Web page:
It has been quite a while since the invention of the first visible spectrum light emitting diode (LED) back in 1962. Although it took some time for the technology to develop, by the turn of the century that original low-powered expensive red glowing little orb had spawned a revolution in lighting.
Brighter LEDs in yellow and blue were developed in the 1990s, and improvements in manufacturing processes by then were making LED production less expensive. Demand grew and LEDs became more widely available (including in other colors); LED prices were dropping and their usage was greatly increasing.
Today LEDs can be found almost anywhere light is needed, from the single LED indicators on your home PC to the clusters of LEDs used for traffic signals, the light strips illuminating refrigerated coolers and freezers, and myriad other applications. (You probably already know it’s an LED that turns your smartphone into a handy flashlight.)
In recent years, LED lighting also has come into the mainstream for facility lighting as manufacturers have developed LED luminaires for many different applications, including offices, industrial facilities, street lighting and other applications, both indoor and outdoor.
Why this burgeoning interest in LED lighting? In many respects, LEDs are the proverbial “better mousetrap” of the lighting world – they use less energy to produce the same amount of light; they last much longer than any traditional lighting (especially compared to incandescent), which can mean significantly less maintenance is needed; and, they switch on and off very quickly. Beyond that, many LED luminaires are addressable, which opens up some wonderful lighting control possibilities.
In short, LED lighting is great in many different respects, but there is one caveat: In some application configurations, the inrush current associated with energizing LED luminaires can have unexpected results – not that it’s unpredictable, but most people just haven’t thought about what happens, electrically speaking, when you power up a large number of LEDs on the same circuit. To understand this situation, let’s look at inrush current.
Despite the fact that an LED uses very little power in its steady “on” state, at the instant the LED is energized it causes a brief but significant transient current. According to our measurements in the lab, this transient current draw – known as the inrush current – can be as much as 253 times the LED’s rated current. The inrush current typically lasts for a millisecond or less, after which the LED settles into its low level steady state operating condition.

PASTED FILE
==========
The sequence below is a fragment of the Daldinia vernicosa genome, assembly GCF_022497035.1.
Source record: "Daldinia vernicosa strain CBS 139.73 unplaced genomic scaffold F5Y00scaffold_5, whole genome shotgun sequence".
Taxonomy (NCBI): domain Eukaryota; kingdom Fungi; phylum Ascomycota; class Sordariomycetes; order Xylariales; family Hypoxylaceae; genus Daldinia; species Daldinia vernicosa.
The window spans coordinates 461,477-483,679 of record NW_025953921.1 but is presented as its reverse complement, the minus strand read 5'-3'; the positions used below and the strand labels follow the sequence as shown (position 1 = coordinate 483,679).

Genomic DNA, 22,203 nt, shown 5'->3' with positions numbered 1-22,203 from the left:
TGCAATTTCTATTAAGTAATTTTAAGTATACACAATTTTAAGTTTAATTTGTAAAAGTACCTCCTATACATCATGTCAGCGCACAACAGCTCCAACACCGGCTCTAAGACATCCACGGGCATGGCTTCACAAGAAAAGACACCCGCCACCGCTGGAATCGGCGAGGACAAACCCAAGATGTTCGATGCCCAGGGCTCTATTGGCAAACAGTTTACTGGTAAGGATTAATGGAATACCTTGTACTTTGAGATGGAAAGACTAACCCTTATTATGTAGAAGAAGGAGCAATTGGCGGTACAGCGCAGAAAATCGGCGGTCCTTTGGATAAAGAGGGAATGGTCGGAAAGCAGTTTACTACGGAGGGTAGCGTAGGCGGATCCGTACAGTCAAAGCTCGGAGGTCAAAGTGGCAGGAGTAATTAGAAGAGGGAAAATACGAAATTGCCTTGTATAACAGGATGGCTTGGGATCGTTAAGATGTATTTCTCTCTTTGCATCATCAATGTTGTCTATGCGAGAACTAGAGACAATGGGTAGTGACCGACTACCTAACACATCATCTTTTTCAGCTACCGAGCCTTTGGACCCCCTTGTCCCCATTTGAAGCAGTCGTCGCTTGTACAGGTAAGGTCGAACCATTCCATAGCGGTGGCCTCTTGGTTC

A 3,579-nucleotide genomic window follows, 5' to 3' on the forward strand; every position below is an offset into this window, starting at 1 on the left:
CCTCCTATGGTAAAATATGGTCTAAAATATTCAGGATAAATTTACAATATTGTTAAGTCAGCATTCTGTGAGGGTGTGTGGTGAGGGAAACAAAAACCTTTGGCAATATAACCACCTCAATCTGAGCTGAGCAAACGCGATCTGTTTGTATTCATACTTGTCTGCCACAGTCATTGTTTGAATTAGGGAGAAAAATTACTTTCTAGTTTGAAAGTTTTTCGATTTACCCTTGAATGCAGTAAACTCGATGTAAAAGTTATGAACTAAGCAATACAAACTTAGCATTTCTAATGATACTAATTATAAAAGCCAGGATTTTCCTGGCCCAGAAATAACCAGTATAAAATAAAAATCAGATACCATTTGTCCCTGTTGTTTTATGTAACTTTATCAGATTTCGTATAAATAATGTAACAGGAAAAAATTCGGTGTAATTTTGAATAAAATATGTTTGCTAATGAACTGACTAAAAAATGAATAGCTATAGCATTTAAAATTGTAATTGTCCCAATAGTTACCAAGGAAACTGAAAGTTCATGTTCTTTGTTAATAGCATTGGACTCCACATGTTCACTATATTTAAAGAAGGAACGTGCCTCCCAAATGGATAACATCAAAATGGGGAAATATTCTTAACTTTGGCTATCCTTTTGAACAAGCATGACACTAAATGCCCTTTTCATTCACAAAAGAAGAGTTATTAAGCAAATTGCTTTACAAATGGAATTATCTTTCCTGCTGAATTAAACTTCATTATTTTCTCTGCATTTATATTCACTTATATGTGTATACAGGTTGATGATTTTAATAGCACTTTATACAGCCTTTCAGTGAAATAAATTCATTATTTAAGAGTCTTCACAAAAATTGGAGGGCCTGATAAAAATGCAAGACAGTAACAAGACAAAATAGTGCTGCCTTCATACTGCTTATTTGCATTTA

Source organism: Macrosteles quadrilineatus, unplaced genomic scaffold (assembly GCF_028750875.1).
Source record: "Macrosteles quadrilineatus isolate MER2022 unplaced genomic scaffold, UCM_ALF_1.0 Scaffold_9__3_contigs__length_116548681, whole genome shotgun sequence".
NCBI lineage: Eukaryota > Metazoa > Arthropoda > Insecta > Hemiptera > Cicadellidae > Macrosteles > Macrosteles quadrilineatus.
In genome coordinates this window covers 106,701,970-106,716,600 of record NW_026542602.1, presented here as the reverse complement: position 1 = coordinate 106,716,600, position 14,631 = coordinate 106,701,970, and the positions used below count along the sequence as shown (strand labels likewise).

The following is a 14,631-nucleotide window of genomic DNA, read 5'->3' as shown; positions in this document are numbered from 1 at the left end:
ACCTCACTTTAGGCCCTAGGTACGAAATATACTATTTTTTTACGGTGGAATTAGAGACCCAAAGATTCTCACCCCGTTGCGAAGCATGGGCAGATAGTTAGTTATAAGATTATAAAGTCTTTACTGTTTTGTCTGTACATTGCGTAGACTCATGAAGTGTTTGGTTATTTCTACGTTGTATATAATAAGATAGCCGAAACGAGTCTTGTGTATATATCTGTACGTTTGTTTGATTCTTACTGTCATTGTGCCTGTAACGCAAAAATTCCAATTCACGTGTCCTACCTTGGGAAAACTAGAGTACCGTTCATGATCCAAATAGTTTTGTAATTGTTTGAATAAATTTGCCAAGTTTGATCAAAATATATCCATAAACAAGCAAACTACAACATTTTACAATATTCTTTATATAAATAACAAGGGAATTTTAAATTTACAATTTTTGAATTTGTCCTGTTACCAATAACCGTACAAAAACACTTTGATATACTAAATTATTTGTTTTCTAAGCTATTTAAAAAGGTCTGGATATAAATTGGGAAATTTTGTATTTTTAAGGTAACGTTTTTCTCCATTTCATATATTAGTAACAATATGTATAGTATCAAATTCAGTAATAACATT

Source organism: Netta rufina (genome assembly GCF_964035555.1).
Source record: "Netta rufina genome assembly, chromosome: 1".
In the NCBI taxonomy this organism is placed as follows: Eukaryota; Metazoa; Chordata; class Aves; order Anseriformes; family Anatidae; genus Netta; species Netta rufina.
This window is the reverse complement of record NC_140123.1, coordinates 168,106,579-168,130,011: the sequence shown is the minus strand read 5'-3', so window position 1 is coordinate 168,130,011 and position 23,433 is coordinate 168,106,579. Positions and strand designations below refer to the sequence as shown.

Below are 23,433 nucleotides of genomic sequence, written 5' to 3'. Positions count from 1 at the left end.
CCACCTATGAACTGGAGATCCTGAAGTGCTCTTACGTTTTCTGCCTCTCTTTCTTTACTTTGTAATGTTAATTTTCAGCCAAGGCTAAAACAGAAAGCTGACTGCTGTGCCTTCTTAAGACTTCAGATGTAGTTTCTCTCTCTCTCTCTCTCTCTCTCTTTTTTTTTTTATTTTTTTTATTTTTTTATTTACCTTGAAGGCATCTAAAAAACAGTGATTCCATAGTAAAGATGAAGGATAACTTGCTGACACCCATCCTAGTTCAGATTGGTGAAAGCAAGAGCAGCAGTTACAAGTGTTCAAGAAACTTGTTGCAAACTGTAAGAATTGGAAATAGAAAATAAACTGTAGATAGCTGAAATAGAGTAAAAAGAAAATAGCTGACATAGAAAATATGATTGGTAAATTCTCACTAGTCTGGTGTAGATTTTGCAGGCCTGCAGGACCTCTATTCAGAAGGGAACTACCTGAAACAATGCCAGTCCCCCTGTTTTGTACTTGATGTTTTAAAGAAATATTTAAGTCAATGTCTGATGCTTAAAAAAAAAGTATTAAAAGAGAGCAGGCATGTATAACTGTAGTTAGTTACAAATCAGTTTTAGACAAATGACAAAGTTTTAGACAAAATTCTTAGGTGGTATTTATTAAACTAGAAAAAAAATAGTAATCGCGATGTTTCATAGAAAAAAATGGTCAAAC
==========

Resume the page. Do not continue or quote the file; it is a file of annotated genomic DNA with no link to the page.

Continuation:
For an individual LED, or even a bunch of LEDs working together in a single luminaire, this transient current generally is not a problem. And you get light quickly – the LED is already providing illumination while a fluorescent would just be getting warmed up.
The difficulty arises when large numbers of LEDs are wired together to create a luminaire, and then a number of those luminaires are installed to upgrade more traditional, energy-hungry fluorescent or incandescent bulbs and fixtures. Suddenly, the cumulative inrush current is something to be reckoned with.
To see what was happening in a real-world situation, we measured the electrical activity of a lighting installation in a commercial building where 25 LED luminaires, each rated at 56 watts, were installed on one 20-amp circuit. Although the rated power draw on the circuit was only 1400W, compared to the 4 amp draw from traditional lighting, energizing the LED luminaires produced a 237-amp inrush current over a period of 2.5 milliseconds. This tripped the circuit breaker, which is not a surprise once you realize what is going on.
Therefore, large retrofits of existing lighting systems designed to enable the use of energy-saving LED luminaires with existing electrical circuits must also address the issue of inrush current. In some cases, this could mean replacing the circuit breaker with a higher capacity unit, or the more difficult and costly approach of splitting the circuit into two or more smaller parts.
A third alternative is to use smart relays that energize the circuit precisely in sync with the waveform of the alternating current. By waiting to switch the LEDs on until the zero crossing of the voltage wave, this type of device minimizes the inrush current and makes it possible to use existing circuit breakers without derating them. The number of luminaires that can be powered by a single circuit is then limited only by the thermal capacity of the smart relay.
One important additional note with regard to LEDs is that they are more sensitive to voltage spikes – such as from lightning – than traditional incandescent lighting. We’ll address that issue in subsequent posts.
For more information on upgrading to LED lighting, download our white paper “Impact of LED Lighting on Electrical Networks.”